I'm patenting the Color Box. It's an amazing slide machine that creates colors and designs . . . this machine throws these colors onto the nude or seminude bodies of my girl models, and I photograph the results with a movie or still camera.

Much of this experimentation was poorly received or ignored. The Aperture series entitled "Masters of Photography", aiming to define the canonical compendium of photography as Art, includes a volume on Weegee which restricts itself, perhaps not surprisingly, to his street photography at the expense of these experiments and distortions, leaving out all of the three-breasted women and multiplying toilets. Photographer and critic Louis Stettner writes in his introduction to a monograph on Weegee:

One cannot pour over the vast numbers of kaleidoscopic and distorted nudes without realizing that Weegee was working out his sexual fantasies through photography. While some of them have genuine artistic merit, lending insight into the male concept of female sexuality, the rest of these photographs were of purely therapeutic value to Weegee himself.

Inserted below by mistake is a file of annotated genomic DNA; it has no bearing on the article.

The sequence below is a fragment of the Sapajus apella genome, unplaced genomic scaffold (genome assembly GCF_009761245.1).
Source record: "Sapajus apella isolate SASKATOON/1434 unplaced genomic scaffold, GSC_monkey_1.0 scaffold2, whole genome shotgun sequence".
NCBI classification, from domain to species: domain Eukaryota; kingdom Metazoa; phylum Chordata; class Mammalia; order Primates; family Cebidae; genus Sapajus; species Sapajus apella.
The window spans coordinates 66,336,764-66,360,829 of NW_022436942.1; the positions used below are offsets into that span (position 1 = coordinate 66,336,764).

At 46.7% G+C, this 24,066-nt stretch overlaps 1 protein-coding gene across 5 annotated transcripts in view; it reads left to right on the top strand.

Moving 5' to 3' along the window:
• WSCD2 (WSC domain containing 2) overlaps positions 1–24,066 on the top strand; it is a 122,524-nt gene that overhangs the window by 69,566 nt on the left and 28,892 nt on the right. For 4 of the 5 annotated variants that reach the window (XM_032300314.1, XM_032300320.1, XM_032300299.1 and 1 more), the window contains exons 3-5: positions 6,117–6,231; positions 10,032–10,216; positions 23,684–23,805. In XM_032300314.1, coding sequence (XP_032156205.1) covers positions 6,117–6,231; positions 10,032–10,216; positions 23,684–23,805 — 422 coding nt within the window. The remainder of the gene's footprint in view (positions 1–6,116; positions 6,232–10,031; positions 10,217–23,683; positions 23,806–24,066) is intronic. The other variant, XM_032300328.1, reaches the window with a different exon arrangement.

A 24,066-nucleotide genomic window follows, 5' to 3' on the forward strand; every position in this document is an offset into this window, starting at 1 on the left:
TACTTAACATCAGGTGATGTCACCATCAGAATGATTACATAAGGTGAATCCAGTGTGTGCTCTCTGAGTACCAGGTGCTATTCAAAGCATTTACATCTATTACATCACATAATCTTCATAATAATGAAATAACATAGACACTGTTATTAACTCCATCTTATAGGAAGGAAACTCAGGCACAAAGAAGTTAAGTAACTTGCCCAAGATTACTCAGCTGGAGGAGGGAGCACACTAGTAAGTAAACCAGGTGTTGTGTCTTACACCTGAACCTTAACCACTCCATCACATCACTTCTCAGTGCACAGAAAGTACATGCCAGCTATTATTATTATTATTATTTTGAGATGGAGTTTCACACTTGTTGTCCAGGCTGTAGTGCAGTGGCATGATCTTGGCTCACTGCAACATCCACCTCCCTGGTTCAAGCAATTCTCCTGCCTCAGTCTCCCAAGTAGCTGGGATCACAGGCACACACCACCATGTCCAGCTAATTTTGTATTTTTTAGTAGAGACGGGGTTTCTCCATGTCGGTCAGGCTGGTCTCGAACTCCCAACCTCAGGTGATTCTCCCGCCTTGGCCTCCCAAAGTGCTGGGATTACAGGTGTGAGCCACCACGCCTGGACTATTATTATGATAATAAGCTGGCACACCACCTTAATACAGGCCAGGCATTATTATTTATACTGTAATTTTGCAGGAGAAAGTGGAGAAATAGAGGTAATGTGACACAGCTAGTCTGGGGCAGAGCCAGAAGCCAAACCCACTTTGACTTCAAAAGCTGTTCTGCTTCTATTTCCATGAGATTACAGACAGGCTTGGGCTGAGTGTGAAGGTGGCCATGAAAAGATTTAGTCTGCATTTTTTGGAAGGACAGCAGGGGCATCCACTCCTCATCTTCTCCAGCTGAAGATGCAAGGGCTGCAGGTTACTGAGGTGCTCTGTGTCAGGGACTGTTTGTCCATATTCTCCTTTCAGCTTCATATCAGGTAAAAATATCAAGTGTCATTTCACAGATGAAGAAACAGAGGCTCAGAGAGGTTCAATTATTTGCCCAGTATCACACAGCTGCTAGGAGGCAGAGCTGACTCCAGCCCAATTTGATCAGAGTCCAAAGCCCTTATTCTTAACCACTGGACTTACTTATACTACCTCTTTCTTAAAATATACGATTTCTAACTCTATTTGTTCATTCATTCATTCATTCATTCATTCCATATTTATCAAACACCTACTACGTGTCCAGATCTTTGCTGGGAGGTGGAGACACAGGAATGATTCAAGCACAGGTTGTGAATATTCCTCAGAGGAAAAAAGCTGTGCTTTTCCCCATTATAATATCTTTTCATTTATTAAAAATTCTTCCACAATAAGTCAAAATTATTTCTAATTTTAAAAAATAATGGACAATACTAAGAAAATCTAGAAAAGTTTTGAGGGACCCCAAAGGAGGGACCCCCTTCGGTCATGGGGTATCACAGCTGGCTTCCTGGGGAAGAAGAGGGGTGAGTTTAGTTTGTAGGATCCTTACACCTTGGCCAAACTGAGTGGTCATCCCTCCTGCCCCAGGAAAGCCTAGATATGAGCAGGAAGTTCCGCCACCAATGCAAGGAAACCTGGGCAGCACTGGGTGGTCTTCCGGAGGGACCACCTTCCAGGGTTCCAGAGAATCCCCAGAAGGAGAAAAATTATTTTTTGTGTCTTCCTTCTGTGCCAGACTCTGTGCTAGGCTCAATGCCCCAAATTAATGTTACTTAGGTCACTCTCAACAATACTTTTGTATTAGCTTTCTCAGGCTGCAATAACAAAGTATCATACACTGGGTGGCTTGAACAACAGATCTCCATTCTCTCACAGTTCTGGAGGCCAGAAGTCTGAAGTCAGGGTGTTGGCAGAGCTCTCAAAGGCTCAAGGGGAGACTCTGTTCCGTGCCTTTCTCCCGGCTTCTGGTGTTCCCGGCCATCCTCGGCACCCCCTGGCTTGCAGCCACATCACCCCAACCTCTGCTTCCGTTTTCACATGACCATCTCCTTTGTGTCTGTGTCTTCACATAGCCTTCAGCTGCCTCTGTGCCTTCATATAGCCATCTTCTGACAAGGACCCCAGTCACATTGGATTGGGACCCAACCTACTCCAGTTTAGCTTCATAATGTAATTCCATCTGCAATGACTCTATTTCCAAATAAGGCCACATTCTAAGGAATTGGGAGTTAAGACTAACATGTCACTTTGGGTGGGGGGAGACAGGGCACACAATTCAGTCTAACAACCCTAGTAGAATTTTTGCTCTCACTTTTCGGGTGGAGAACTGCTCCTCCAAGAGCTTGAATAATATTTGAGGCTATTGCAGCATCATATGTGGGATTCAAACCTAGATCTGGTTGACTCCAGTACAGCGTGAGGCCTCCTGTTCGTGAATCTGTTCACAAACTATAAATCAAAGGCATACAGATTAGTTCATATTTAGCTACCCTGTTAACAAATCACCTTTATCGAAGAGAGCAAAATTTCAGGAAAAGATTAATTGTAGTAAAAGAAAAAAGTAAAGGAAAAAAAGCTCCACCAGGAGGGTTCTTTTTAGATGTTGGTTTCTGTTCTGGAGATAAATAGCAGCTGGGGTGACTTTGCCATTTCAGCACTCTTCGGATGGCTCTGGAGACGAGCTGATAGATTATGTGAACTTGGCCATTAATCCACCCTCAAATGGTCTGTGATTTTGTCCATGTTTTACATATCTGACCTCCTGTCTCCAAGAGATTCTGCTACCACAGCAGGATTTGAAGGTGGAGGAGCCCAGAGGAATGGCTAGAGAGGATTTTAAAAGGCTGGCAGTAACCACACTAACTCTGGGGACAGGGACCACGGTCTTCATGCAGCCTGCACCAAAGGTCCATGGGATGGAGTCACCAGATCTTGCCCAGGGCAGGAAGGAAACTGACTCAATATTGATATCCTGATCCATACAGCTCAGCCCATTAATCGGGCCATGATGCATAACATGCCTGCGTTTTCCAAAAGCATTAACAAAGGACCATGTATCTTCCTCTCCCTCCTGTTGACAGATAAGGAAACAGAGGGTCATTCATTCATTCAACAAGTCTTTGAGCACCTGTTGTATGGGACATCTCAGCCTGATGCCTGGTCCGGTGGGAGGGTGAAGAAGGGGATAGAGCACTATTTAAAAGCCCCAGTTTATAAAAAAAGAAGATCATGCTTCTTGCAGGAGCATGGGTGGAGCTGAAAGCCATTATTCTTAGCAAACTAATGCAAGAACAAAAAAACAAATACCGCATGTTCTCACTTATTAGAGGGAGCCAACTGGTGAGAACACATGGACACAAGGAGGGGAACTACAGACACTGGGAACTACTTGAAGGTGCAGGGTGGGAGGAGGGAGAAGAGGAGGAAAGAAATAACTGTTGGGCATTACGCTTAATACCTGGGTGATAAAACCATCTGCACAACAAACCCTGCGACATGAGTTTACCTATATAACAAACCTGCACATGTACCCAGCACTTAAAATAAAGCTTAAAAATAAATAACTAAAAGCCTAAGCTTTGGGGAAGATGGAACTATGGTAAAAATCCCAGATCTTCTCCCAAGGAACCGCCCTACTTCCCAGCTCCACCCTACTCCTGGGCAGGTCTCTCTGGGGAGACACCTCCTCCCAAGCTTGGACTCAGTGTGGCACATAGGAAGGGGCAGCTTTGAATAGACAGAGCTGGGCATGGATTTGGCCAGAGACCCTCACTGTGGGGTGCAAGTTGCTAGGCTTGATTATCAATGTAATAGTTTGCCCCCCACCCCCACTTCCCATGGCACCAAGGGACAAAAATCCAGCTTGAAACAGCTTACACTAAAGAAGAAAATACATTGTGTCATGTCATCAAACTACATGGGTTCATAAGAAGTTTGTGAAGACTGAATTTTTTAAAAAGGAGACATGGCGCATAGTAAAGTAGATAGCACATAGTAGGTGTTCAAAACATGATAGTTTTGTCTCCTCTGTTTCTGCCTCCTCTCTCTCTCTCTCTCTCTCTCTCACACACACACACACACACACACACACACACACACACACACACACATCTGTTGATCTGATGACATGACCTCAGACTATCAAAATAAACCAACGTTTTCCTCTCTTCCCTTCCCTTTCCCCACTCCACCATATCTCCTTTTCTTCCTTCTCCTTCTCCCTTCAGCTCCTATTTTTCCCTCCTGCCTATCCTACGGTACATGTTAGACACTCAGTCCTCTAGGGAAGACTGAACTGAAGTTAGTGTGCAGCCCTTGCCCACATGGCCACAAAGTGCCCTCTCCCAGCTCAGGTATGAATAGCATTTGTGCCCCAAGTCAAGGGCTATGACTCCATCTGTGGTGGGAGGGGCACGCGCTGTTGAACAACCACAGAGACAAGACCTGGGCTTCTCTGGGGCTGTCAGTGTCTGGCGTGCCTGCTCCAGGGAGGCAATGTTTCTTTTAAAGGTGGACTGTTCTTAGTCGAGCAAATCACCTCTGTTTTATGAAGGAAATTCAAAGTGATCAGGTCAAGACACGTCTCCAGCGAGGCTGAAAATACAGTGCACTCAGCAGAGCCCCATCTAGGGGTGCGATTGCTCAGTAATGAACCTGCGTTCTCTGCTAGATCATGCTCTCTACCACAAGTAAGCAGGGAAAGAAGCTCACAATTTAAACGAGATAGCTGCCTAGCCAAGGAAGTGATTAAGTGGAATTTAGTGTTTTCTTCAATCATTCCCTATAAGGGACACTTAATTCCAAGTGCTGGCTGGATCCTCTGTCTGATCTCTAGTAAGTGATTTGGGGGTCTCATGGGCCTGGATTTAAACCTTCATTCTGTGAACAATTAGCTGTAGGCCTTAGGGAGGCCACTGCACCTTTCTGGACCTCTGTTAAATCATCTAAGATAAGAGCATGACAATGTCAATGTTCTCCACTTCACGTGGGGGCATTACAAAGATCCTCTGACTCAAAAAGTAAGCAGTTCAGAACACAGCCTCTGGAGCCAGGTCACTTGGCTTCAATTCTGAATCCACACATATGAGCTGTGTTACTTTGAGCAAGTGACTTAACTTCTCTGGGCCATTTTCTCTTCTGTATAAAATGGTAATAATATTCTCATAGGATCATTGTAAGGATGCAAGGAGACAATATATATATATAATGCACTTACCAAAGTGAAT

Reading through the impoverished critical literature on Weegee, it is apparent that he has been ill-served and misunderstood by the academics and critics. Based on the working-class subject matter, he is lumped together with dissimilar, goyish artists: "Weegee was an abrasive, even abusive, realist in the style made public by Thomas Hart Benton, Paul Cadmus and Margaret Bourke-White." Weegee is consistently deracinated, disconnected from his immigrant Jewish roots in the shtetl and on the Lower East Side, though it is from there that so much of his sensibility originates.


In his comparative study of Polish, Jewish, and Irish